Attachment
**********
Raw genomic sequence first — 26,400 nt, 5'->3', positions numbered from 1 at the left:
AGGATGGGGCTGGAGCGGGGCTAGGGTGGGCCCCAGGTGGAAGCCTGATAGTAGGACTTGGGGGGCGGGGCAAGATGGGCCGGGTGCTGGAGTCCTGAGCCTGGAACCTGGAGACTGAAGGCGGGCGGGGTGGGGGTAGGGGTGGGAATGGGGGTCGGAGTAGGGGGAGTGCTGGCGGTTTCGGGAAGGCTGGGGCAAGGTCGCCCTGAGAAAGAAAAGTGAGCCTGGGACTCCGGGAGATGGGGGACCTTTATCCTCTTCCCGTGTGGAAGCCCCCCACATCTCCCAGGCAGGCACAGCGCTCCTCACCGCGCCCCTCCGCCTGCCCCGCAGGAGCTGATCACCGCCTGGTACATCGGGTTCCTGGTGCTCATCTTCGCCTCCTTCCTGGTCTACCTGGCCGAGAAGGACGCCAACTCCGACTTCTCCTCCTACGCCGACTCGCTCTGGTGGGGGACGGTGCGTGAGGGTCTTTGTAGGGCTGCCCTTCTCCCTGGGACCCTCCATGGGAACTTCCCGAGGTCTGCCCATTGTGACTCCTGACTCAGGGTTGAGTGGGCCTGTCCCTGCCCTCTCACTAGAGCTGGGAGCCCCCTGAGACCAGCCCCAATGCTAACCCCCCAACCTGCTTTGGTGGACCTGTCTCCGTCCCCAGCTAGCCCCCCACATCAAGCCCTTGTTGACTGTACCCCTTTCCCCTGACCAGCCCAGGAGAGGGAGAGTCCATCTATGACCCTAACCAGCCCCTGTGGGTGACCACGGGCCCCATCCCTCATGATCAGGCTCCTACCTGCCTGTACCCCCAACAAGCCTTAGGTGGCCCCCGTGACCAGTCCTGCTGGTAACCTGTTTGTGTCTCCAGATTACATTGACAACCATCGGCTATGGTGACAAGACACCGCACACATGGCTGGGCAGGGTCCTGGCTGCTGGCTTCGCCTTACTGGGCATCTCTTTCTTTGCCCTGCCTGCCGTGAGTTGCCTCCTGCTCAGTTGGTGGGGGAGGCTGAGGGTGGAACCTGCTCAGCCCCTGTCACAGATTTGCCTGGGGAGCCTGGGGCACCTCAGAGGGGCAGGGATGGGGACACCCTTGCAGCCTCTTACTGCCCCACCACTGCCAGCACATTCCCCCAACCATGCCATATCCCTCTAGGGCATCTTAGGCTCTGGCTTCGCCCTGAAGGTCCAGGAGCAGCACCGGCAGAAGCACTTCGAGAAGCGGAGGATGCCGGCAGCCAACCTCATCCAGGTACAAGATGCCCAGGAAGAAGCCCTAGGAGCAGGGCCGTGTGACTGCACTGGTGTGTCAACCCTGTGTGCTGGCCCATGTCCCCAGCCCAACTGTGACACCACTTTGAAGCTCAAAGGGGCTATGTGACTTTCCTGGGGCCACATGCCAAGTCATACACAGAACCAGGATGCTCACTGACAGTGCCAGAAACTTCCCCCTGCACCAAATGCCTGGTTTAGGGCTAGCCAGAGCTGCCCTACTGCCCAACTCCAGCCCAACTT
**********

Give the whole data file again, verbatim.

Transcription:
Raw genomic sequence first — 26,400 nt, 5'->3', positions numbered from 1 at the left:
AGGATGGGGCTGGAGCGGGGCTAGGGTGGGCCCCAGGTGGAAGCCTGATAGTAGGACTTGGGGGGCGGGGCAAGATGGGCCGGGTGCTGGAGTCCTGAGCCTGGAACCTGGAGACTGAAGGCGGGCGGGGTGGGGGTAGGGGTGGGAATGGGGGTCGGAGTAGGGGGAGTGCTGGCGGTTTCGGGAAGGCTGGGGCAAGGTCGCCCTGAGAAAGAAAAGTGAGCCTGGGACTCCGGGAGATGGGGGACCTTTATCCTCTTCCCGTGTGGAAGCCCCCCACATCTCCCAGGCAGGCACAGCGCTCCTCACCGCGCCCCTCCGCCTGCCCCGCAGGAGCTGATCACCGCCTGGTACATCGGGTTCCTGGTGCTCATCTTCGCCTCCTTCCTGGTCTACCTGGCCGAGAAGGACGCCAACTCCGACTTCTCCTCCTACGCCGACTCGCTCTGGTGGGGGACGGTGCGTGAGGGTCTTTGTAGGGCTGCCCTTCTCCCTGGGACCCTCCATGGGAACTTCCCGAGGTCTGCCCATTGTGACTCCTGACTCAGGGTTGAGTGGGCCTGTCCCTGCCCTCTCACTAGAGCTGGGAGCCCCCTGAGACCAGCCCCAATGCTAACCCCCCAACCTGCTTTGGTGGACCTGTCTCCGTCCCCAGCTAGCCCCCCACATCAAGCCCTTGTTGACTGTACCCCTTTCCCCTGACCAGCCCAGGAGAGGGAGAGTCCATCTATGACCCTAACCAGCCCCTGTGGGTGACCACGGGCCCCATCCCTCATGATCAGGCTCCTACCTGCCTGTACCCCCAACAAGCCTTAGGTGGCCCCCGTGACCAGTCCTGCTGGTAACCTGTTTGTGTCTCCAGATTACATTGACAACCATCGGCTATGGTGACAAGACACCGCACACATGGCTGGGCAGGGTCCTGGCTGCTGGCTTCGCCTTACTGGGCATCTCTTTCTTTGCCCTGCCTGCCGTGAGTTGCCTCCTGCTCAGTTGGTGGGGGAGGCTGAGGGTGGAACCTGCTCAGCCCCTGTCACAGATTTGCCTGGGGAGCCTGGGGCACCTCAGAGGGGCAGGGATGGGGACACCCTTGCAGCCTCTTACTGCCCCACCACTGCCAGCACATTCCCCCAACCATGCCATATCCCTCTAGGGCATCTTAGGCTCTGGCTTCGCCCTGAAGGTCCAGGAGCAGCACCGGCAGAAGCACTTCGAGAAGCGGAGGATGCCGGCAGCCAACCTCATCCAGGTACAAGATGCCCAGGAAGAAGCCCTAGGAGCAGGGCCGTGTGACTGCACTGGTGTGTCAACCCTGTGTGCTGGCCCATGTCCCCAGCCCAACTGTGACACCACTTTGAAGCTCAAAGGGGCTATGTGACTTTCCTGGGGCCACATGCCAAGTCATACACAGAACCAGGATGCTCACTGACAGTGCCAGAAACTTCCCCCTGCACCAAATGCCTGGTTTAGGGCTAGCCAGAGCTGCCCTACTGCCCAACTCCAGCCCAACTT